Sunday, January 5, 2014

2014: My Japanese New Year

Once again this year, I had the most wonderful experience spending a traditional New Year with a family I truly cherish. I feel extremely lucky, and excited for this new year. I hope it's a bit less dramatic  than 2013, but just as eventful would not necessarily be a bad thing. I'm hoping for no city hall, immigration, passport, visa and apartment contract dramas, but for a more stable, comfortable year. I also want to make sure I go home to Canada as soon as possible, for a long overdue visit.

I like new years as they are a fresh start. I don't tend to make many resolutions, but rather small, achievable goals and things to look forward to throughout the year. I rang 2014 in a rather fun way; instead of comfortably staying in, we went out on the town. The countdown is not such a big deal in Japan, but what follows is the best. We headed out to one of my favourite temples in Tokyo, Zojo-ji, where you can view Tokyo Tower in all its glory. And gorgeous it was: all decked out in colourful lights, with a big sparkly 2014 at the top. It got cold so we drank amazake, then had a 4am meal of Chinese Cafe 8 (practically the cheapest/most delicious Chinese food around) before heading to Asakusa.

At 5:30am, still energetic, we boarded a cruise along the Sumida River to see the sunrise. The boat sailed all the way out to Tokyo Bay, and at precisely 6:51am, in the pink sky suddenly appeared a red sun, and it was beautiful (and freezing cold). Seeing the sunrise is one of the most important parts of New Years in Japan, and this was the best way to view it. The cruise was so long, and we came back to shore by 9am- we were completely shattered. After a long drive and a warm bath, I crashed and slept for about five days following- no kidding.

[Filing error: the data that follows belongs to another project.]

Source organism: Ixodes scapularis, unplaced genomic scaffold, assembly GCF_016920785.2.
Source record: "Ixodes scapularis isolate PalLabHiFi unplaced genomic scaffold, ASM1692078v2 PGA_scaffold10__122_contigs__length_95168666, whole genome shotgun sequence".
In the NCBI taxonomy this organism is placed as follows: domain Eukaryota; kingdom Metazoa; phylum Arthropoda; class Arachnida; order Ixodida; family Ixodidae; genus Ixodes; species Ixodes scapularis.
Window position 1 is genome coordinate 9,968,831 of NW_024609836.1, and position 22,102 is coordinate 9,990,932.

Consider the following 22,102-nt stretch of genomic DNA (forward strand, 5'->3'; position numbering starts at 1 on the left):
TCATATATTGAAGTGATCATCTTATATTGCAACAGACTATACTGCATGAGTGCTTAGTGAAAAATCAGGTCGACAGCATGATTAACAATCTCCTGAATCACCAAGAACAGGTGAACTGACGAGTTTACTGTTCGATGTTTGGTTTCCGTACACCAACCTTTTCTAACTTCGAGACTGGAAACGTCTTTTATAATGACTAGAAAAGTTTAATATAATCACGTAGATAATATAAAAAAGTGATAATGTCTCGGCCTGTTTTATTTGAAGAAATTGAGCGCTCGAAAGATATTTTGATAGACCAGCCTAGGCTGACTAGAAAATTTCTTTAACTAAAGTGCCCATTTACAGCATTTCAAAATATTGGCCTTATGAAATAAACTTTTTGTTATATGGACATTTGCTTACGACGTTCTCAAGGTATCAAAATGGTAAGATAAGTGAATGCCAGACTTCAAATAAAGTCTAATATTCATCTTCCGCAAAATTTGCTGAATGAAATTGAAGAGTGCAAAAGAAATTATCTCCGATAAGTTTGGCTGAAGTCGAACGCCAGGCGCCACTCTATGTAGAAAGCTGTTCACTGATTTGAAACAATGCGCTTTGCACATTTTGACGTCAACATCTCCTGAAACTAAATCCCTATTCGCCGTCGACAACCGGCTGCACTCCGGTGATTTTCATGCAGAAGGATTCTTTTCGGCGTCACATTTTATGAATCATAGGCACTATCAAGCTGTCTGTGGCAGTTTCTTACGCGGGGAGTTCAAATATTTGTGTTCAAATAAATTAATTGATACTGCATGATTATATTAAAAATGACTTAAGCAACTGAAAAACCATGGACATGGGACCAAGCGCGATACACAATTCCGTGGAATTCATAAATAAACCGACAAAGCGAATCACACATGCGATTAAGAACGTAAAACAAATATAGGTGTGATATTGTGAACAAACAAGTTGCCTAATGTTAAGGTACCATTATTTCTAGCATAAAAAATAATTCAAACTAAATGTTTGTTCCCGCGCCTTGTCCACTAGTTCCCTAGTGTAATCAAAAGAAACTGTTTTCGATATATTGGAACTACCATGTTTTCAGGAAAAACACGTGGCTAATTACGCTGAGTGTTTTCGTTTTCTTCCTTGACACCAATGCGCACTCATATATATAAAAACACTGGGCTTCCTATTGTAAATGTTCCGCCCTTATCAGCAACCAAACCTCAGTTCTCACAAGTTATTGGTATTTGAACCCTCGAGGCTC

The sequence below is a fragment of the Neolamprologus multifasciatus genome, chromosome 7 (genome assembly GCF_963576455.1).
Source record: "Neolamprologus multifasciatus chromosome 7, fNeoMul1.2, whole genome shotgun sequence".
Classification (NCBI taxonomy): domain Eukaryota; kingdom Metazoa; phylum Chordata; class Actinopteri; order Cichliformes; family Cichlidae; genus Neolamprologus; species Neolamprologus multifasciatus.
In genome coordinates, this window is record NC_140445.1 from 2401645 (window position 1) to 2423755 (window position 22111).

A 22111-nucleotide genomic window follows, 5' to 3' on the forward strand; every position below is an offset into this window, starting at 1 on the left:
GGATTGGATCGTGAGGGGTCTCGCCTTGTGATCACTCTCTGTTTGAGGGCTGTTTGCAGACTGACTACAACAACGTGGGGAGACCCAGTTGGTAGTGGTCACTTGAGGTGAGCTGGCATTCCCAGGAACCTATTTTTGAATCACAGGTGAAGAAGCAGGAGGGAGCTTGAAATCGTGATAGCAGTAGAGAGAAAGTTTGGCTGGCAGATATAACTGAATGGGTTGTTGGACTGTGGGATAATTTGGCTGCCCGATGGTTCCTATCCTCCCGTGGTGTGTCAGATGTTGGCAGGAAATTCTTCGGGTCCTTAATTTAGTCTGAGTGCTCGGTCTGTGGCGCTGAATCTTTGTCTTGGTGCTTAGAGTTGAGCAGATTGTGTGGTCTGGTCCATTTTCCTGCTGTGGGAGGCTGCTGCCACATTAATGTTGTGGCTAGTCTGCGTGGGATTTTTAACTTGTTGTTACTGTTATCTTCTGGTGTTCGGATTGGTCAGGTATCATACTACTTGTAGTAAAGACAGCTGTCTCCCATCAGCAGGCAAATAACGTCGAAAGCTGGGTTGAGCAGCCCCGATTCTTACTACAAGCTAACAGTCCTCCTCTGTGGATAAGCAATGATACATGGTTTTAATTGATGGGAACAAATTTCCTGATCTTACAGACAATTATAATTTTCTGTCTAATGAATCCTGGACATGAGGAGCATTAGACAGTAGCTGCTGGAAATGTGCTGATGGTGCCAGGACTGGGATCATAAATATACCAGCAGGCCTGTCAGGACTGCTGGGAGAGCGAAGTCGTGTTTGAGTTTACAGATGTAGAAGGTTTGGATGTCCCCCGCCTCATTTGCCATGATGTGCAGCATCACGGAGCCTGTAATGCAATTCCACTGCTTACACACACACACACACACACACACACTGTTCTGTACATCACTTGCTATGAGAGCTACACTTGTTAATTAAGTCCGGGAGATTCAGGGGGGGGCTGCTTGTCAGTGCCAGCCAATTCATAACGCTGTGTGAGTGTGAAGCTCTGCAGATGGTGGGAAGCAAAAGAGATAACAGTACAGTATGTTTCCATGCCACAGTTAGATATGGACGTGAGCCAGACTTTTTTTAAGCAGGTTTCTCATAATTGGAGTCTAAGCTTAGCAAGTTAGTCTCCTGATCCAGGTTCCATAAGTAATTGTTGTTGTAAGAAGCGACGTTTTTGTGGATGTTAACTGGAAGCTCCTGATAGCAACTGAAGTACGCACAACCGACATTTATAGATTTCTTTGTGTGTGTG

In between sleeping and warm baths, I feasted on the traditional osechi food that is eaten on New Years; a combination of gorgeous small dishes, ranging from beans and fish cakes to shrimp, seaweed and mashed sweet potatoes. Every single thing is so delicious and it must take ages to prepare everything. It's all beautifully set out in stacked lacquered bento boxes- I really want to learn how to make osechi! I think if you can cook it, you can master anything in life. I also went to hatsumode, which is the prayer at the temple (and more amazake). You can view more photos of osechi in last year's post.

It was a true holiday, spent wearing a fleece ensemble and not moving much- it was glorious. Now, how do I switch back to waking up at 7am after going to bed at 4am and sleeping until noon??

I am so thankful for this New Year, 2014, and the wonderful people I've spent it with.

A blurry shot of Tokyo Tower and Zojo-ji

Rainbow Bridge

Odaiba 

Almost sunrise

We made it! Happy New Year!

Osechi

Overwhelmed by food

Hi again, deer!

2 comments:

Quyen Nguyen said...

Your food feast looks so delicious! What a great way to celebrate.

Melanie said...

amazing. looks fantastic.